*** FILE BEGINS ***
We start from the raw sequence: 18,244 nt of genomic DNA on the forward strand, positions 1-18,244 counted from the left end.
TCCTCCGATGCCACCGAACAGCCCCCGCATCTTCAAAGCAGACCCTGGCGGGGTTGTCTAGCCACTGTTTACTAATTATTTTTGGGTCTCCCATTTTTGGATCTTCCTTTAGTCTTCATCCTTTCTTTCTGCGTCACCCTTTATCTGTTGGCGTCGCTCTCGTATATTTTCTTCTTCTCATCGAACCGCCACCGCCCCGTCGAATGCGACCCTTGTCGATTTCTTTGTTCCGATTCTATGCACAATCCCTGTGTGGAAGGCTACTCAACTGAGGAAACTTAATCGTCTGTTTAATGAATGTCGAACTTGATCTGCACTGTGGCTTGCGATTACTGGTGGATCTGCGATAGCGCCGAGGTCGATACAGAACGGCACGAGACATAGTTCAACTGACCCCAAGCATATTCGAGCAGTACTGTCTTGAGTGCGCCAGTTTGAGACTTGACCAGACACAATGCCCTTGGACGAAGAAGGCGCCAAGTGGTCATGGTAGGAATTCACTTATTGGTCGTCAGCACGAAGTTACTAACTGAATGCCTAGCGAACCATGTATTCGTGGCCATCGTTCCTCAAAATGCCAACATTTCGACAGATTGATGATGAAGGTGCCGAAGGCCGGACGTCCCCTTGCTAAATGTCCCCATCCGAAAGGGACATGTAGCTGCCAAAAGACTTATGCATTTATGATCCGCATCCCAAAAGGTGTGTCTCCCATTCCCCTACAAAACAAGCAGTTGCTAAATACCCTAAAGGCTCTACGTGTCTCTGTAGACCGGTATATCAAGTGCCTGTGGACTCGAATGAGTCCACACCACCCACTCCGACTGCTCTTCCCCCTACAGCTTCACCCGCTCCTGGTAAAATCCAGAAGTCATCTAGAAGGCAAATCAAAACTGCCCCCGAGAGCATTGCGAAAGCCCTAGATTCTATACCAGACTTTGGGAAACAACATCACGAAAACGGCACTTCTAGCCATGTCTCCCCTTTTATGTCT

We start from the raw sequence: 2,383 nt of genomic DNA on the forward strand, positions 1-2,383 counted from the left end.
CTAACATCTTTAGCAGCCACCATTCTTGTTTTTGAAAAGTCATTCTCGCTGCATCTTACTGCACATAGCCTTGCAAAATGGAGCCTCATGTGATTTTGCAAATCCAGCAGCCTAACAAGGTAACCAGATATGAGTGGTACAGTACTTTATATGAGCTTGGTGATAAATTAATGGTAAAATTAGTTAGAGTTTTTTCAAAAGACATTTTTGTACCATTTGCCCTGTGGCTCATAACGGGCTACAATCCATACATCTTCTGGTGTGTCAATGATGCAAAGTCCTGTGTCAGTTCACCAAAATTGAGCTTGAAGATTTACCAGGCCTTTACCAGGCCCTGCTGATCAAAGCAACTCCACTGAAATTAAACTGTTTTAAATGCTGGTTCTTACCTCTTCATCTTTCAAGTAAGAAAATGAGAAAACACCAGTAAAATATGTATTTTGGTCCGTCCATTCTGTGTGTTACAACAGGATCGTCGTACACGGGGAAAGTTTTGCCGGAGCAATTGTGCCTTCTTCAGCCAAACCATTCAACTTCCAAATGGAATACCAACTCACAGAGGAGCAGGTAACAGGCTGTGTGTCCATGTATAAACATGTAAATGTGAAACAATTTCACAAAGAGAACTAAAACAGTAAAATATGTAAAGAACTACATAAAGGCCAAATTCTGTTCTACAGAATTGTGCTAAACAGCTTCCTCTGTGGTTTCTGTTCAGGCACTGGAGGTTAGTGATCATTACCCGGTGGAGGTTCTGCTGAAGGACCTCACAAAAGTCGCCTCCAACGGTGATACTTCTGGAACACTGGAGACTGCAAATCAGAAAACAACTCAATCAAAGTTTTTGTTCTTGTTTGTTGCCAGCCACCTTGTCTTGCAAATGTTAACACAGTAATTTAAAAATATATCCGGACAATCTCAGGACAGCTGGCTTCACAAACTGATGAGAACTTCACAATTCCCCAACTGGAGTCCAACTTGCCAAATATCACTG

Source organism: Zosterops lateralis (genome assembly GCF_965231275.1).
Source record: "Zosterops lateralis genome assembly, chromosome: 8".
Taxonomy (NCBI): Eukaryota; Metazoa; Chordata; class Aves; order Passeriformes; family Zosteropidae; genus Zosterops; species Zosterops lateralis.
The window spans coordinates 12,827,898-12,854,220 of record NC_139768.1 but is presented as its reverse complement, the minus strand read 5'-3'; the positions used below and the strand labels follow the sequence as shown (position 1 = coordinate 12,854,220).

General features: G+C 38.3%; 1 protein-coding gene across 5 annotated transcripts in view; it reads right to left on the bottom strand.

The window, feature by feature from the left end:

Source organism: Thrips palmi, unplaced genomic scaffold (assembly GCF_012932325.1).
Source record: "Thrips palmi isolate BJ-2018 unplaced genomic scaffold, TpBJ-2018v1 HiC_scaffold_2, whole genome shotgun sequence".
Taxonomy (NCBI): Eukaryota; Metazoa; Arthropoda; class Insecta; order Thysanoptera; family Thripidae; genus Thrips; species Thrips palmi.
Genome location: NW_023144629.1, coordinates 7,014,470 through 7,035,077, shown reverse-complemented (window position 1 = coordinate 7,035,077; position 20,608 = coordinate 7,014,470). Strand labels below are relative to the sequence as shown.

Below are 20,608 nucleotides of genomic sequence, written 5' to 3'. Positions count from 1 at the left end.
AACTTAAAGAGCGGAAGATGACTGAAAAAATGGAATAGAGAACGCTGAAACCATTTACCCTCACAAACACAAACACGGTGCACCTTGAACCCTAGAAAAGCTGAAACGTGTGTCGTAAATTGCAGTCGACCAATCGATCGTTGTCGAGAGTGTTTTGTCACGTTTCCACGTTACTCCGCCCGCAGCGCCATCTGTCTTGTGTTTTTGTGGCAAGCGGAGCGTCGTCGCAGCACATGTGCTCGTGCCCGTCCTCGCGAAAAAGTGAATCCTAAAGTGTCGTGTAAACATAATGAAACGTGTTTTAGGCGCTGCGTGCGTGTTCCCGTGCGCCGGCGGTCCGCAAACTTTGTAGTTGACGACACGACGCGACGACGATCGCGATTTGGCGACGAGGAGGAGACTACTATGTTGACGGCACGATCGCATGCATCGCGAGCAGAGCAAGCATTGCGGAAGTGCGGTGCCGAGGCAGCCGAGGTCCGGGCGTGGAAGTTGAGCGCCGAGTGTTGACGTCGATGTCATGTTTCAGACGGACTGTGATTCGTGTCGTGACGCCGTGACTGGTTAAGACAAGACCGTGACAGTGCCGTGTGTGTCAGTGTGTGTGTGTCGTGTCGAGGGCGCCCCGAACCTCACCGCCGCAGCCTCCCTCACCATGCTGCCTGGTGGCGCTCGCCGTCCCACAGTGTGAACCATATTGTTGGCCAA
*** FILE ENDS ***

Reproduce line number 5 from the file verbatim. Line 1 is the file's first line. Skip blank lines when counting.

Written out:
Source organism: Zosterops lateralis (genome assembly GCF_965231275.1).